Papua New Guinea: For the past 5+ years, Imelda has been working side by side with us in her Masters of Rural Registry Program.  The Masters in Rural Registry Program is a 6-year program that seeks to train the PNG doctor to be able to go out to a Rural District Hospital in PNG and care for the needs of the community and hospital.  They get training in Administration, Xray, Surgery, OB, Peds, Medicine, Anesthesia, Solar Installation and everything in between.  Mel is in her last year with us and it has been a joy and pleasure to see her grow during her time with us.  We don’t know what the future holds for her and her husband, but would love to see them continue to serve and work with us.

Part of the Rural Registry program is to have surgical training, which occurs through 3 surgery rotations for 3 months at a time, over 3 years.  Imelda did her rotations away from us, getting training from other surgeons in PNG, but other Rural Registrars come to Kudjip to get their surgical training with our surgeons.  We have had a number through the years and this year have had three.  Winis, is the one with us currently and has been with us for almost 3 months now, working with Drs. Ben and Jim in surgery.  I have done a few C-Sections with him and know he has learned a lot and will be a great doctor for the Telefomin hospital and patients he will serve.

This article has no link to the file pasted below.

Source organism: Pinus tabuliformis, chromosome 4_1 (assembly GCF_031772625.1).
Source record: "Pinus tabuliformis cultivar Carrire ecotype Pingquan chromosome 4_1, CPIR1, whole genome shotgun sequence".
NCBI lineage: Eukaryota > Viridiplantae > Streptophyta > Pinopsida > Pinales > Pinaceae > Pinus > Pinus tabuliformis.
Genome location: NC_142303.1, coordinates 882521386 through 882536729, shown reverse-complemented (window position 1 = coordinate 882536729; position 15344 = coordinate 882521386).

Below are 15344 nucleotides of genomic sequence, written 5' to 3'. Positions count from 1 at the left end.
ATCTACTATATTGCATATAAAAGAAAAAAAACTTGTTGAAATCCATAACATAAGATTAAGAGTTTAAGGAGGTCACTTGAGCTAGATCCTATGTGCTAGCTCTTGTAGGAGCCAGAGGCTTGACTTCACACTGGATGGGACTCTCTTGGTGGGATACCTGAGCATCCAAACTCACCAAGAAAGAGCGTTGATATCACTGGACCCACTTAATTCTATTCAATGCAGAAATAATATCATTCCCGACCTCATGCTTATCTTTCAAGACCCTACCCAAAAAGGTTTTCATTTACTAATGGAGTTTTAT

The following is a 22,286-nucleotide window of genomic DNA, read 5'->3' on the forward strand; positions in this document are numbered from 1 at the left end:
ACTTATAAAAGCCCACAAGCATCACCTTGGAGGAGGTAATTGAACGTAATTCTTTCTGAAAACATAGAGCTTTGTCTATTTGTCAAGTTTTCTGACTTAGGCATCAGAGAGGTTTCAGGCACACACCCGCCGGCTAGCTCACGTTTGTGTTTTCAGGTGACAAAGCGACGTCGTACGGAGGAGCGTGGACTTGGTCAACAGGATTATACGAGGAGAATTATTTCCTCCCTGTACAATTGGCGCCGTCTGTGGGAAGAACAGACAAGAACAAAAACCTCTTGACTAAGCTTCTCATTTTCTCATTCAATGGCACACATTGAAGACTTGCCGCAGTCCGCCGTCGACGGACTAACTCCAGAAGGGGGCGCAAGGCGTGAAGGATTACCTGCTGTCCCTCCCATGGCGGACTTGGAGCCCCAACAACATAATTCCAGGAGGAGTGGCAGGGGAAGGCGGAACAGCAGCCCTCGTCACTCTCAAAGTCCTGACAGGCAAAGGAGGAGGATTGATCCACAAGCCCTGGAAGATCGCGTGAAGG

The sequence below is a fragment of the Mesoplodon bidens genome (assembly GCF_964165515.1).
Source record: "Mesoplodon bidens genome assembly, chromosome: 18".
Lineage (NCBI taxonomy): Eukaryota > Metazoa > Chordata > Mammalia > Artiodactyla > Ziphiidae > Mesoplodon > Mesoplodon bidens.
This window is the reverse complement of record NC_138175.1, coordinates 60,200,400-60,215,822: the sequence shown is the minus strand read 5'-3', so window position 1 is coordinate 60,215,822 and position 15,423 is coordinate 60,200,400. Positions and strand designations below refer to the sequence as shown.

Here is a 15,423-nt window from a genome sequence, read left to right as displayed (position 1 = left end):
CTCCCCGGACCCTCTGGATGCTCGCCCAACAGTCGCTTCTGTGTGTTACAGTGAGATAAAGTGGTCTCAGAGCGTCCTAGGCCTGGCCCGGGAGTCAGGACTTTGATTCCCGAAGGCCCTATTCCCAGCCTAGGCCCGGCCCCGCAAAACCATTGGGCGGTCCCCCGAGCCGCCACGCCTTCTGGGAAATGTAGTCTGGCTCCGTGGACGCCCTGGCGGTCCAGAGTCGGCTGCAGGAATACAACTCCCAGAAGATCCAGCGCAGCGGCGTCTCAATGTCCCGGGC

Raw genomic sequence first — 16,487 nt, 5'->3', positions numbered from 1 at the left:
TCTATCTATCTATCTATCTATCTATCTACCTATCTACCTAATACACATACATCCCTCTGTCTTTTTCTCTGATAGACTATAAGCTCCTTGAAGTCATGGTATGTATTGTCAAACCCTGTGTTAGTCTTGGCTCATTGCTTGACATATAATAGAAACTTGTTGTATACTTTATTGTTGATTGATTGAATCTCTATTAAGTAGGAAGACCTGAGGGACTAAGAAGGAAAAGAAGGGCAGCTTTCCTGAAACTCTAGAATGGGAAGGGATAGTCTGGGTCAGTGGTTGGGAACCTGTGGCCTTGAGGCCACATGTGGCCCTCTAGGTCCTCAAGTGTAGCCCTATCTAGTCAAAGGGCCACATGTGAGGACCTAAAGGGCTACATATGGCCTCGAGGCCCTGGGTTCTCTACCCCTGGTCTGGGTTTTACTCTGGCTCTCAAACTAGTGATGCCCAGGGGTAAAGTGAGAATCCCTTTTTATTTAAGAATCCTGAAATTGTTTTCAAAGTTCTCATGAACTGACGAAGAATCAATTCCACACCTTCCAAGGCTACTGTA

We also had a PNG medical student working with our Surgeons over his Christmas break.  Glenn grew up here, his mom works for us, and he is in his 5th year of Medical School in PNG.  He hopes to become a surgeon and thus is trying to learn all he can while he can.

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We hope to continue to be a place for training of PNG doctors – surgeons, rural registrars, and medical students, with the hope that some will stay with us and serve with us and some will be called to go out and serve in other parts of Papua New Guinea, improving the health care of the country.  We are scheduled to start having regular PNG medical students rotate with us later this year.   It is exciting to see what might come of being more focused on training PNG doctors.

-Submitted by: Erin Meier